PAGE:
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Old 09-10-2017, 03:45 PM   #58
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Originally Posted by trirod View Post

1) Forget about buying waterfront property and just get a nice regular house and have plenty of cushion during retirement
2) Buy my dream house but be more careful about spending and know there is always a chance I would have to go back to work if things don't go as planned
3) Work another year or so to get some more cushion and buy the dream house
Only one person's opinion, but having recently purchased our dream home at a price point of 150% of our prior home, we are still pinching ourselves daily that we actually went through with it, and that we now live in what we consider paradise.

So having said that, personally I would go with Option 3). It would have been extremely unfortunate (sad?) had we not had the chance to proceed and purchase our dream home (Option 1) ), and I would not have been comfortable with Option 2 in that we would not have slept as well as night(!).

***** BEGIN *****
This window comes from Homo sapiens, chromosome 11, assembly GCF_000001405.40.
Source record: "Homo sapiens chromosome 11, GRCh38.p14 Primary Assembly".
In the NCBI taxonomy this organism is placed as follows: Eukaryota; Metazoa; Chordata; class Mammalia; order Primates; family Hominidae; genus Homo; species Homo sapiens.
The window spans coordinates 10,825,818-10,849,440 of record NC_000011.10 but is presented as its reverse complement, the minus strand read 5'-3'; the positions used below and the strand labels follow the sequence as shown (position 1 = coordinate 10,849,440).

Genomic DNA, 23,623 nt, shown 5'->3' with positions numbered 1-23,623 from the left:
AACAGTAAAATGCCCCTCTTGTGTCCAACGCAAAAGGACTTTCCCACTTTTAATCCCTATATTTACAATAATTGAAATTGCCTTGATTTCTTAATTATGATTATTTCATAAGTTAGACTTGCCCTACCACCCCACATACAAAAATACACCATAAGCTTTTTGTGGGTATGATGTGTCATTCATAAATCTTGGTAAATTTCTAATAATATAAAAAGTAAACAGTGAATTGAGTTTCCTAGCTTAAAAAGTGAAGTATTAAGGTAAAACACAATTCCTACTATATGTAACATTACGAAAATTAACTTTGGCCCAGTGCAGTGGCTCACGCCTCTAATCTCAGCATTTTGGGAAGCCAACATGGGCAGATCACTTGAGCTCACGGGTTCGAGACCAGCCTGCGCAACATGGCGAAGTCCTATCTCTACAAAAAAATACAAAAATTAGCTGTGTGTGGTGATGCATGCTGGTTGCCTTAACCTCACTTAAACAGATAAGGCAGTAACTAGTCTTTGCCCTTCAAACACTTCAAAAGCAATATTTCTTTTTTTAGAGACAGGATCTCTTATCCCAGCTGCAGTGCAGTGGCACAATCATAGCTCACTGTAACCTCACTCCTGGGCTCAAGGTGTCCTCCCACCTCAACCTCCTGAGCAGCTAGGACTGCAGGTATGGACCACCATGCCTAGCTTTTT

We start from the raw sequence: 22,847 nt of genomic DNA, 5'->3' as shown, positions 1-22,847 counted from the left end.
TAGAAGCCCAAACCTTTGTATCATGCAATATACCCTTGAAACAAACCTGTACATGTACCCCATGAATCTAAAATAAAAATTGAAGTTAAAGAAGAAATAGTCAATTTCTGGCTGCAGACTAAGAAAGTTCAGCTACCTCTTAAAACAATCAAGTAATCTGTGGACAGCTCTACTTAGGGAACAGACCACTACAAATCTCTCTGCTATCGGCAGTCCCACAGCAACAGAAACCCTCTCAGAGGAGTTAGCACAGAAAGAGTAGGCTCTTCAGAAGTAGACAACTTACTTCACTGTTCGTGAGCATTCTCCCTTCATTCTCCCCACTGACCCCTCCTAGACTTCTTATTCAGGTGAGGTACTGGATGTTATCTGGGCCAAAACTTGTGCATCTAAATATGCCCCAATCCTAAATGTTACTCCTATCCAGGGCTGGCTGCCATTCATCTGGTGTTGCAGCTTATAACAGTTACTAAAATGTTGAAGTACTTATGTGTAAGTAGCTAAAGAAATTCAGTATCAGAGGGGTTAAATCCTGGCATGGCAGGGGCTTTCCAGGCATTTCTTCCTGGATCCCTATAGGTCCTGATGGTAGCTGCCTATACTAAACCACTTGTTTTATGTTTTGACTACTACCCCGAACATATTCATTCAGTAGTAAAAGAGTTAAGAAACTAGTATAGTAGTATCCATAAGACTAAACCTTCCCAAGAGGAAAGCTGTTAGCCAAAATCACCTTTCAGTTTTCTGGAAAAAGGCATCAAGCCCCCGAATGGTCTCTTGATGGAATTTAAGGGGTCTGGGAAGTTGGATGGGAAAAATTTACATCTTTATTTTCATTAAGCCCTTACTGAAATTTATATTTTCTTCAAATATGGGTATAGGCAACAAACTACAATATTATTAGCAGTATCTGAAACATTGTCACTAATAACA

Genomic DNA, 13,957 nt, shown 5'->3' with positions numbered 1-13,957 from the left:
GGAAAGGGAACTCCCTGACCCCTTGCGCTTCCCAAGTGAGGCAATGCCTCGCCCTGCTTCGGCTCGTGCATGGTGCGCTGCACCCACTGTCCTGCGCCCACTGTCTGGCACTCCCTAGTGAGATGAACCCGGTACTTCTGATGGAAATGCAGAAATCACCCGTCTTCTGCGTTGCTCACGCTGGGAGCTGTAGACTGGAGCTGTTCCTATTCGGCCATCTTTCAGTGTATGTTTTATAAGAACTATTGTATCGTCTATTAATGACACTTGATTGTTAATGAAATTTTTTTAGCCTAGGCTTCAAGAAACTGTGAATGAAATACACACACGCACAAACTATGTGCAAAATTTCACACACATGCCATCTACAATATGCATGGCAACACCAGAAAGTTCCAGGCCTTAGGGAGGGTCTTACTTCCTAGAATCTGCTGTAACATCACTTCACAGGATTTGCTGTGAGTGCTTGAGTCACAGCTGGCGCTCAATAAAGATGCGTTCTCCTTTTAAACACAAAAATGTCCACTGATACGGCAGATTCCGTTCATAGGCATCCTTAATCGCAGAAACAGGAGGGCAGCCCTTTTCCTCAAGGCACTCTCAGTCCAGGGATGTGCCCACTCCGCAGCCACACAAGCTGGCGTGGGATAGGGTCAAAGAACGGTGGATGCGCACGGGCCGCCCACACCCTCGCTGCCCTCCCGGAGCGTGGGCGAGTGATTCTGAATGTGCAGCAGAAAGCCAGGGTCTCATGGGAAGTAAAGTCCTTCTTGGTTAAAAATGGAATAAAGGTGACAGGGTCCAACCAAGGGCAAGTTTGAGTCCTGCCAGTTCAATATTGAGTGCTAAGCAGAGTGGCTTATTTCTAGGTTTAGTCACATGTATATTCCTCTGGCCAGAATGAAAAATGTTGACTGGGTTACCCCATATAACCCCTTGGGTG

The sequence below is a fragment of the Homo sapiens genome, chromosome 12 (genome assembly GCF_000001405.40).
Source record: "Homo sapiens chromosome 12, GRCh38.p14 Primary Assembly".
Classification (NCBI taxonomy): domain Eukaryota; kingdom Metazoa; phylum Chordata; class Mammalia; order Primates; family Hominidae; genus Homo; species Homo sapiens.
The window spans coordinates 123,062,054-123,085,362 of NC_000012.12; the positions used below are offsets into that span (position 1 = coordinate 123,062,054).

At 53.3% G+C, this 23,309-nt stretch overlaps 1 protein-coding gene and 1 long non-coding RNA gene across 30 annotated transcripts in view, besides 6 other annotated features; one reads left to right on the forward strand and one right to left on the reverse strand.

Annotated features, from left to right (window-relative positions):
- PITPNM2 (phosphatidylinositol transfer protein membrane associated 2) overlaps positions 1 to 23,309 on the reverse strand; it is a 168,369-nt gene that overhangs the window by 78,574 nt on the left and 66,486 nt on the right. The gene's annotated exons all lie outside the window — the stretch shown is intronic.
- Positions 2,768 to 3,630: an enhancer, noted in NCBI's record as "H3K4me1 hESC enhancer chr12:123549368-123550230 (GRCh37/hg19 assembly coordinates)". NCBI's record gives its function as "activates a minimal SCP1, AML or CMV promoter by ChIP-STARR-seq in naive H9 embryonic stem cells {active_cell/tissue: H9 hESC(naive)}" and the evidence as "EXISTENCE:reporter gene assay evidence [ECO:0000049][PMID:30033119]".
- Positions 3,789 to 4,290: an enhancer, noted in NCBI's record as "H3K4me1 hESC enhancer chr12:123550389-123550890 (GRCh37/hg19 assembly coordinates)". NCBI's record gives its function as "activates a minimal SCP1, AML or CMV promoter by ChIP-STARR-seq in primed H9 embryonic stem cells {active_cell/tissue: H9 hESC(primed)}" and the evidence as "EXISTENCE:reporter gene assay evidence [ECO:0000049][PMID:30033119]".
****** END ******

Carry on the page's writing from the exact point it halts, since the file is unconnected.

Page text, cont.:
I would caution you, however, to make sure you understand how buying your dream home will affect your bottom line run rate. In our case, after three months of living in our new home we have had no surprises in that we did detailed research and analysis ahead of time. We ran and reran the numbers, including impact on upkeep costs, insurance, utilities and property tax, and knew we were comfortable with the 'after' effect to our budget.
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Old 09-11-2017, 02:35 PM   #59
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OP here with an update. We did buy our retirement home. It has a good view of the lake and shared waterfront with the other houses in the development. Quite a bit cheaper than our own private waterfront, but I can still see us using the beach and the lake a lot this way (we are keen swimmers and kayakers).

It was still about twice the price of our current home but I think it will be well worth it. We close tomorrow!
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Old 09-11-2017, 02:40 PM   #60
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We bought our dream home in retirement but actually went from 2 homes to 1 so the net effect was to put about $500k in equity into our pockets!